Friday, October 1st, 2010
Hiyashi Chuka is one of my absolute favorite things to eat. I will never forget the first time I had it. My grandmother and grandfather had just arrived from Japan and were unpacking their large bulky suit cases in the kitchen because of course 1/3 of their luggage was food from Japan. Back then, it was difficult to find fresh ramen noodles even at the Japanese grocery stores so my grandmother brought it over to make hiyashi chuka. I was a little perplexed as to why my mom was excited over this but I had grown accustomed to my mother's very animated reaction to food from a young age so I just chalked it up to mom being mom.
I hung out in the kitchen while my mother and grandmother figured out an acceptable sauce to go with the hiyashi chuka. When it was finally done and ready to eat, I was even more confused why it was on a plate for one, and not served hot with soup. It was promptly explained to me that hiyashi chuka is a summer dish and is served cold. My first impression was how vibrant and colorful the plate was. It's essentially a noodle salad with lots of ingredients. To this day, I remember how sad I was when I was done eating it and I found out that my grandmother only brought enough to make it once. And on top of that my mom told me that we can't eat it again until we go to Japan.
Today, you can find hiyashi chuka ramen packages readily in Japanese grocery stores in the US where you can choose from a variety of tare (dressing/sauces). There's usually, soy sauce, miso and goma flavors. You can also find uncooked ramen without the sauces which are a lot cheaper and you can make the tare yourself.
It's already fall now but we've been experiencing a heat wave so as a last hurrah to summer, I thought I would include one of my all time favorite recipes. Hiyashi chuka is one of those seasonal menu items that leave the menus as soon as it's October in Japan. I'm not sure why but I'm always sad when this happens. Maybe I still associate it with the disappointment I felt as a child at being told that I couldn't eat something because it was 5000 miles away. I think I'm also just scared of not being able to eat my favorite foods. I know, it's a strange fear to have but we all have weird fears right?
Ingredients (Servings 2)
Tare sauce (see below)
2 sticks of kanikama (imitation crab meat)
1 cooked chicken breast cut into strips
(This recipe is enough for 2)
1 tablespoon of sushi gari (ginger) for garnish
1 package usually come with 3 packs of ramen noodles
Tare Sauce (Soy Sauce/Sesame flavor)Ingredients
3 tbsp. dashijiru
3 tbsp. mirin
3 tbsp. rice vinegar
1 tbsp. + 1 tsp. soy sauce
2 tbsp. sugar
2 tsp. sesame seed oil
1) Start by making the sauce first because you want it to chill. Mix the dashijiru, mirin, rice vinegar and sugar into a pot and allow the sugar to dissolve and the pot to come to a light simmer. Turn off the stove immediately.
*This allows the vinegar to mellow out. I find that most tare are very strong but I prefer mine to be more like tare and less like salad dressing.
2) Add the soy sauce and sesame seed oil. Let cool and refrigerate. * Optional: Once it's cool, add a splash of ginger juice from the sushi gari (pickled ginger).
3) Next, prep the toppings. Boil a chicken breast until cooked all the way through, no more than 5-7 minutes. If it's a thick chicken breast butterfly before cooking.Slice into strips.
4) Cut kyuri julienne.
The cucumber gives this dish crunch so I like to prep enough kyuri to have two servings per dish. (See Build-a-meal photo below)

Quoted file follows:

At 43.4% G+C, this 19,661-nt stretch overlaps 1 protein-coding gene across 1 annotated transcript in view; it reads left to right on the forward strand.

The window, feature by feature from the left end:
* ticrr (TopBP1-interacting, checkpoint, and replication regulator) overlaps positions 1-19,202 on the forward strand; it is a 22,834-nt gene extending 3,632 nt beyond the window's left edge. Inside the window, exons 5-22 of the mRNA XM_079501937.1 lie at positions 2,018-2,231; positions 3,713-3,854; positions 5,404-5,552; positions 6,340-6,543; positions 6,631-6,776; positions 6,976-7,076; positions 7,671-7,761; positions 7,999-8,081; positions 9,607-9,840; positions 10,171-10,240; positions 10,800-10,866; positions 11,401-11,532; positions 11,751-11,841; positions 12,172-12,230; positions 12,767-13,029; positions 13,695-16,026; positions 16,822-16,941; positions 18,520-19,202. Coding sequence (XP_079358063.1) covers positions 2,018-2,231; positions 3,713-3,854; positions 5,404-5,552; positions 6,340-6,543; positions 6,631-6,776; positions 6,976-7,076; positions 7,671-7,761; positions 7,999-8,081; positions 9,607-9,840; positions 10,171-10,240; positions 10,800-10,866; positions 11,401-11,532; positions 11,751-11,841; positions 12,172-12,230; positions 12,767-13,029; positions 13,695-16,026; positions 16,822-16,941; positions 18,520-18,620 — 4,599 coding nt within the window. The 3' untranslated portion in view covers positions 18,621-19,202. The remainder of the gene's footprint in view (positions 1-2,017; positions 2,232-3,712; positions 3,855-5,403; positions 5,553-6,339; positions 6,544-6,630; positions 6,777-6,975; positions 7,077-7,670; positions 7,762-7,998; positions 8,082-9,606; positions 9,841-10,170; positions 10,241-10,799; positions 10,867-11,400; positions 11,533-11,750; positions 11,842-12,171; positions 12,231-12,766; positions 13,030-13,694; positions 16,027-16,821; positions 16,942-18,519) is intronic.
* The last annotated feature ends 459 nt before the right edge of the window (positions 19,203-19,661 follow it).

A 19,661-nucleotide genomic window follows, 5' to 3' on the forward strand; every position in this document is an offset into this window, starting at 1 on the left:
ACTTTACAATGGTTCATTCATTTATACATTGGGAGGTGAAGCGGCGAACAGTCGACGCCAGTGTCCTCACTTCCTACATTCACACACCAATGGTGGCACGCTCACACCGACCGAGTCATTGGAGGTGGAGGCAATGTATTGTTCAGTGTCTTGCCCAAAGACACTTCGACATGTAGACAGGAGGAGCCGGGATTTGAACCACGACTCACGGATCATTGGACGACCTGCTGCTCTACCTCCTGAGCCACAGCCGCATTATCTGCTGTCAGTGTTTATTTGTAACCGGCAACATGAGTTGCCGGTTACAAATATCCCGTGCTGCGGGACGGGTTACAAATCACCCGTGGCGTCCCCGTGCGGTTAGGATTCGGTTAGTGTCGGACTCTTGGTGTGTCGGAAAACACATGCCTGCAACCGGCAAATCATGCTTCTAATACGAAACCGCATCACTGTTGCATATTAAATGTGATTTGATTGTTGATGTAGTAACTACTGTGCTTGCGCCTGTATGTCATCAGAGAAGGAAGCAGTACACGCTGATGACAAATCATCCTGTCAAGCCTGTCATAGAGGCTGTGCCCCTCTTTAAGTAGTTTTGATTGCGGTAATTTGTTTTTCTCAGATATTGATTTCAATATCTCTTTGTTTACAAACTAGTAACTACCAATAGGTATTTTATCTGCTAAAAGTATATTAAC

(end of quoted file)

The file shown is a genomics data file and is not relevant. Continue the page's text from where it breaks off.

5) Next make the kinshi tamago
. (See directions on how to make it here)
6) Pull apart the kanikama into strips. (1 per person)
7) Pull the noodles out of the bags and separate them, otherwise you'll have three blobs of noodles. Three packages is just enough for 2 servings. 1 package is not enough for me, plus all of this work is not worth it to do portion control. Do that when you eat something else.
8) Boil the noodles. You don't want to do this step first because the noodles will "nobiru" or lose their chewiness. Follow the directions on your package but it should be a few minutes.
9) Once the noodles are drained. Use ice to make sure that they are cooled all the way. Put them in a small strainer and strain as much water as you can out of the noodles so that the water doesn't dilute the sauce.
10) Plate with the toppings around it a circle with the topping all facing the same direction. I like to break up the kyuri so you get some green going around twice. Garnish with gari and serve with the tare on the side.
Add the vinegar, dashijiru, mirin and sugar to the pot and let it come to a simmer and turn off the stove. This will mellow out the vinegar and make it just right.
Add the soy sauce and sesame seed oil. Put in a container and refrigerate until cold. Add a splash of ginger juice from the gari (pickled ginger) for a hint of ginger flavor or garnish with gari.
Pull apart the kanikama into strips. 1 kanikama should be enough for 1 person. If you want to get fancy you can use real crab but I'm not a big fan of crab. It's a long story...
Cut the kyuri juilenne.
Prepare the kinshi tamago and cut julienne as well. See above link for directions.
Hiyashi Chuka comes in packages like this. This one comes with a gomadare (sesame seed sauce.)
There are usually three servings wrapped into individual packages but it's more like two.
Separate the noodles so that they don't stick when you put them into the boiling water. Trust me, it's a necessary step.
Wash and drain the noodles and then cool with ice cubes.
Discard the ice and drain as much water as you can out of the noodles. Push down and use a pointed sieve or colander.
Plate the hiyashi Chuka by arranging all the topping around in a circle.
All sauced up!
Simple, colorful and fresh Build-a-meal.